Time for Change


By Bridget Fitzpatrick

      All my life, I have been told to change. Change the way I eat, because I’m fat, though I’ve always eaten healthy. I have been told to change my workout habits, to actually workout, even though I do every day. I’ve been told to change the way I dress, because it’s “too revealing” for a fat girl. My whole life has been a series of body shaming and hate due to the way I look.

  For a long time, all I wanted to do was change. All I wanted to do was be one of the pretty girls, one of the girls that got all of the guys and had best friends that looked like models. All I wanted was to take artsy pictures and look beautiful in them, to be like all of the other popular, gorgeous girls that I have seen around me. I constantly tried to change my appearance. I worked out as hard as I could. I stopped eating, I purged, I did whatever I could. Nothing happened. I cried and puked, tearing myself apart because I wasn’t becoming who I wanted to be. But then, I realized that I didn’t need to change to be happy. I became a part of the body positive movement, and started dressing and living for myself. This was so hard.

​  Changing yourself is harder than you think. Even if you change your appearance or any other aspect of your life, the choices from before stay with you. I constantly tried to do anything in my power to change. I adapted to wearing makeup, which I now wear only for myself, in an attempt to alter the way people saw me. I tried remedies I read online to help my chest grow, since it didn’t match up with the size of my body. Nothing changed, and as I desperately tried to change my appearance, I was surrounded by perfect people who tried to become thinner than they already were. Even now, my perfect, accepted friends are pushing their diets and lifestyles on me. People instantly think I’m unhealthy when they look at me. I get judged constantly. I’ve been told I’d be attractive if I wasn’t so fat. I live in a world where the realistic body image isn’t close to what I am.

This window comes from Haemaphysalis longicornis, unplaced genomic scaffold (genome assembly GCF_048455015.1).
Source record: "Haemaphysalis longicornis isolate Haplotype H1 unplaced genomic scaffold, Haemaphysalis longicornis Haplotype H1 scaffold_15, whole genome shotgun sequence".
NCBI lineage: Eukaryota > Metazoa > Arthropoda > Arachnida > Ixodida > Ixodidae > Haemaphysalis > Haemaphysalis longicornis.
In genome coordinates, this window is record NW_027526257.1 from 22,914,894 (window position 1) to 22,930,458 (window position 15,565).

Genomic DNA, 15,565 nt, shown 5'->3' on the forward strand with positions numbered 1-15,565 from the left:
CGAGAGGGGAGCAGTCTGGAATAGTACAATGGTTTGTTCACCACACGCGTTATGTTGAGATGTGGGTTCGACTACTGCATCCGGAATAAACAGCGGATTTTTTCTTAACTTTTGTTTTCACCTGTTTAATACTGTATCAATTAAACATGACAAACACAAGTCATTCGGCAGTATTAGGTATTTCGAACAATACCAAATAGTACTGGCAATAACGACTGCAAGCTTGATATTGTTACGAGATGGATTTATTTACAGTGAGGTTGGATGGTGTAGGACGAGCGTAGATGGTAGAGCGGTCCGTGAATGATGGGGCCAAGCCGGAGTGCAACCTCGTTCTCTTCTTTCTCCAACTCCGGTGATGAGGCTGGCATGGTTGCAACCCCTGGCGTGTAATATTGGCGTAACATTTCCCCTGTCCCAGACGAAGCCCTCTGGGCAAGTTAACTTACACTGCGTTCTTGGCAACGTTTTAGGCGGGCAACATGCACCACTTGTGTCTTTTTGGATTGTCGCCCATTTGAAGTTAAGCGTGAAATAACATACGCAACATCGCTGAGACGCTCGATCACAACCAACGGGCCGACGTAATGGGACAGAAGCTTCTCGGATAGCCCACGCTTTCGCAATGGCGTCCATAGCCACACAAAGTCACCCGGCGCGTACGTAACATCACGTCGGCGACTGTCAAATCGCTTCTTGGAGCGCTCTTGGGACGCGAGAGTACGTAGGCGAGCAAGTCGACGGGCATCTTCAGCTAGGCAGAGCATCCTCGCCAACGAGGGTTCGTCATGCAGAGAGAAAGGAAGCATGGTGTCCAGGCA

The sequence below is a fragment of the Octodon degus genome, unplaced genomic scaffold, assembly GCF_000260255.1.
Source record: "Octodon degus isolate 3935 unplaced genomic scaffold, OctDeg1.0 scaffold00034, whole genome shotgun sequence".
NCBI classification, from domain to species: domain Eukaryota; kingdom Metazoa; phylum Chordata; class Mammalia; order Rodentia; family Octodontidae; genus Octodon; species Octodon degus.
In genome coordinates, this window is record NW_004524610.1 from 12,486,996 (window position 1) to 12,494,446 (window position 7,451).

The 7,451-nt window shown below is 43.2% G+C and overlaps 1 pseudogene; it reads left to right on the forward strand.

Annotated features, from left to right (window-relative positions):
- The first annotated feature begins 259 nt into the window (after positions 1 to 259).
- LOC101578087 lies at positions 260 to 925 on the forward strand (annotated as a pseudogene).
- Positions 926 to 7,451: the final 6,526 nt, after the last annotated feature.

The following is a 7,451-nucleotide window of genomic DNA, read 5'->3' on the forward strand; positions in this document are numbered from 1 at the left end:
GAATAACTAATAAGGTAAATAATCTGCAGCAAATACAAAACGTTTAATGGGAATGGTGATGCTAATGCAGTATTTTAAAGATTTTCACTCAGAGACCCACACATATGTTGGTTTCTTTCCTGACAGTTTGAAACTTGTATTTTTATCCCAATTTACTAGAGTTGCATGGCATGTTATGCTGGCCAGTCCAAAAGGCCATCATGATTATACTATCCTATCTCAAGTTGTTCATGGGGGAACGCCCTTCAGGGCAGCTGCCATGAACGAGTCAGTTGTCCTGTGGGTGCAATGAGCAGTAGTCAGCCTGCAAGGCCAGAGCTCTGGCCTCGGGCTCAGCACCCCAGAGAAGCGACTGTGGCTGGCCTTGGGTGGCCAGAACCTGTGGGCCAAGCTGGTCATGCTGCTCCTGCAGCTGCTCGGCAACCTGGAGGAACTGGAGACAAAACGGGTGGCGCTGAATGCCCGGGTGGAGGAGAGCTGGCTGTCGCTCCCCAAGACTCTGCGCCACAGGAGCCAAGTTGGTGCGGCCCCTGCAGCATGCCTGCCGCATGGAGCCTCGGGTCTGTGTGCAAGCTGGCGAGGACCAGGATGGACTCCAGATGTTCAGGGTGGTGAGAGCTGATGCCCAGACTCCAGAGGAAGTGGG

The whole plus-size movement needs to change. It is great and I’m proud to be a part of it, but there are certain flaws in it. The majority of plus-size clothing collections are shown on models that are 12-14, which can hardly be considered plus-size. The main faces of plus-size in the media are cute girls in American Apparel skirts. This is perfectly fine, but it sets more unrealistic expectations for bigger girls. For myself, it makes me self-conscious when I go to buy clothes and I don’t know how it will look on me because the models look nothing like me. Change is needed, and it is good.

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